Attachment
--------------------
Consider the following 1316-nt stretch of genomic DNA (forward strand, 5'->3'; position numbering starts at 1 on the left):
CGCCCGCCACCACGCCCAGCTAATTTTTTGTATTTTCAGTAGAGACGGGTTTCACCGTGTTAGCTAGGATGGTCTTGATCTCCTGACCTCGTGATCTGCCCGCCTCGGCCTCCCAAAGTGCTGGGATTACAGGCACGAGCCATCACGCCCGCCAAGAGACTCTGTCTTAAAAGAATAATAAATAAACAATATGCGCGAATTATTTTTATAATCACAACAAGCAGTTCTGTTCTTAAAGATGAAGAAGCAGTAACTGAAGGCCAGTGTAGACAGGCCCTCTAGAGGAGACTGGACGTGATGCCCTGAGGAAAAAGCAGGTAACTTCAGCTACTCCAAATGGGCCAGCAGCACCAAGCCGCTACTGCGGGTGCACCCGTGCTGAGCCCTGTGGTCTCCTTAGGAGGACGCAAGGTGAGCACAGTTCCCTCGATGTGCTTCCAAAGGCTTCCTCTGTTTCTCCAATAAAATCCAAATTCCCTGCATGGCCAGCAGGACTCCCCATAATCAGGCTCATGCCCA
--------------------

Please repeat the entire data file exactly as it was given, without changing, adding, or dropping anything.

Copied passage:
Consider the following 1316-nt stretch of genomic DNA (forward strand, 5'->3'; position numbering starts at 1 on the left):
CGCCCGCCACCACGCCCAGCTAATTTTTTGTATTTTCAGTAGAGACGGGTTTCACCGTGTTAGCTAGGATGGTCTTGATCTCCTGACCTCGTGATCTGCCCGCCTCGGCCTCCCAAAGTGCTGGGATTACAGGCACGAGCCATCACGCCCGCCAAGAGACTCTGTCTTAAAAGAATAATAAATAAACAATATGCGCGAATTATTTTTATAATCACAACAAGCAGTTCTGTTCTTAAAGATGAAGAAGCAGTAACTGAAGGCCAGTGTAGACAGGCCCTCTAGAGGAGACTGGACGTGATGCCCTGAGGAAAAAGCAGGTAACTTCAGCTACTCCAAATGGGCCAGCAGCACCAAGCCGCTACTGCGGGTGCACCCGTGCTGAGCCCTGTGGTCTCCTTAGGAGGACGCAAGGTGAGCACAGTTCCCTCGATGTGCTTCCAAAGGCTTCCTCTGTTTCTCCAATAAAATCCAAATTCCCTGCATGGCCAGCAGGACTCCCCATAATCAGGCTCATGCCCA